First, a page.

When you have asthma, certain things can make your symptoms worse. These things are called triggers.
Things that you're allergic to can trigger your asthma. They may include:
- Dust mites. These are tiny, nearly invisible creatures. They live in bedding, carpet, and furniture.
- Cockroach droppings.
- Pet dander. Dander is loose skin cells (like dandruff) from dogs and cats.
- Indoor mold.
Your asthma can be triggered by other things too, such as:
- Colds, the flu, and sinus infections.
- Cigarette smoke, air pollution, and fumes from gas, oil, or kerosene heaters.
- Exercise. Many people have symptoms when they exercise.
- Dry, cold air.
- Medicines, such as aspirin or beta-blockers.
- Hormones, including those involved in pregnancy and menstrual periods. A woman's symptoms may change just before or during her period.
How to identify asthma triggers
If you avoid triggers, you can prevent some asthma attacks. Here are some ways to learn what your asthma triggers are.
- Identify possible asthma triggers.
When you're around something that triggers your symptoms, keep track of it. This can help you find a pattern in what triggers your symptoms. Record triggers in your asthma diary or on your asthma action plan.
- Monitor your lung function.
Watch for things like being short of breath, having chest tightness, coughing, and wheezing. Also notice if symptoms wake you up at night or if you get tired quickly when you exercise.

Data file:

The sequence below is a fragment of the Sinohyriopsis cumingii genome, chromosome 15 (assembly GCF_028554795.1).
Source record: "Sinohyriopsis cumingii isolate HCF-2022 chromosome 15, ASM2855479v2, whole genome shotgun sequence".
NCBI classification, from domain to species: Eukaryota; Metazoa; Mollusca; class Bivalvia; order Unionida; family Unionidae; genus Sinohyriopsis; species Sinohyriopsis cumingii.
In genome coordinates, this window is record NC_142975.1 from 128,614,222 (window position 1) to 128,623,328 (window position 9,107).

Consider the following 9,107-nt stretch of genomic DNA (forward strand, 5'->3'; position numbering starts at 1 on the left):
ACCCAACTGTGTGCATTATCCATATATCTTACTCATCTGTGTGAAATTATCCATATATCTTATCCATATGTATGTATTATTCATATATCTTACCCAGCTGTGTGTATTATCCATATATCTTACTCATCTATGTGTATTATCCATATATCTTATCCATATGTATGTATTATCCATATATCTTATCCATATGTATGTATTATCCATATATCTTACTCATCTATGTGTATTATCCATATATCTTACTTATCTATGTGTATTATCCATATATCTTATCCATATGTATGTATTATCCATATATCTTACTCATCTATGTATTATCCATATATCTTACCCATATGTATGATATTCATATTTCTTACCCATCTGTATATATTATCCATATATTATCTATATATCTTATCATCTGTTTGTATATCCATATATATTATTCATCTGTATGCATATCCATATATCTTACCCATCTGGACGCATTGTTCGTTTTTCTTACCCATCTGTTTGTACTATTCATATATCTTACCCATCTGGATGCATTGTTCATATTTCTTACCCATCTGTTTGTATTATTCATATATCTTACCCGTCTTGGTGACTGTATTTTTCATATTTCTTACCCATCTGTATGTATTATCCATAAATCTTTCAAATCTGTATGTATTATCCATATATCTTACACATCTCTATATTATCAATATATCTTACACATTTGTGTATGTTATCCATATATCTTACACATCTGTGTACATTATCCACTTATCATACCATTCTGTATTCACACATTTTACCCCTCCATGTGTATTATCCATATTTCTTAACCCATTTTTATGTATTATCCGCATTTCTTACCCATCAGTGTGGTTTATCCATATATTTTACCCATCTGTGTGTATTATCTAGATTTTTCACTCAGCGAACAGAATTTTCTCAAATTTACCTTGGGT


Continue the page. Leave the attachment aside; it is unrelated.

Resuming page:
If your doctor recommends it, measure your peak expiratory flow (PEF), or "peak flow." A trigger may not always cause symptoms. But it can still narrow your bronchial tubes, which makes your lungs work harder. To identify triggers that don't always cause symptoms right away, you can measure your peak flow throughout the day. Your peak flow will drop when your bronchial tubes narrow, so it will drop when you're near things that cause your airways to narrow.
- Be tested for allergies.
Skin or blood testing may be used to diagnose allergies to certain substances. Skin testing involves pricking the skin on your back or arms with one or more small doses of specific allergens. The amount of swelling and redness at the sites where your skin was pricked is measured to find allergens you react to.
- Share your trigger record with your doctor.
After you have found some things that may trigger your asthma, you and your doctor can make a plan for how to deal with them.
Current as of: November 14, 2022
Author: Healthwise Staff
Medical Review:John Pope MD - Pediatrics & E. Gregory Thompson MD - Internal Medicine & Adam Husney MD - Family Medicine & Mary F. McNaughton Collins MD, MPH - Internal Medicine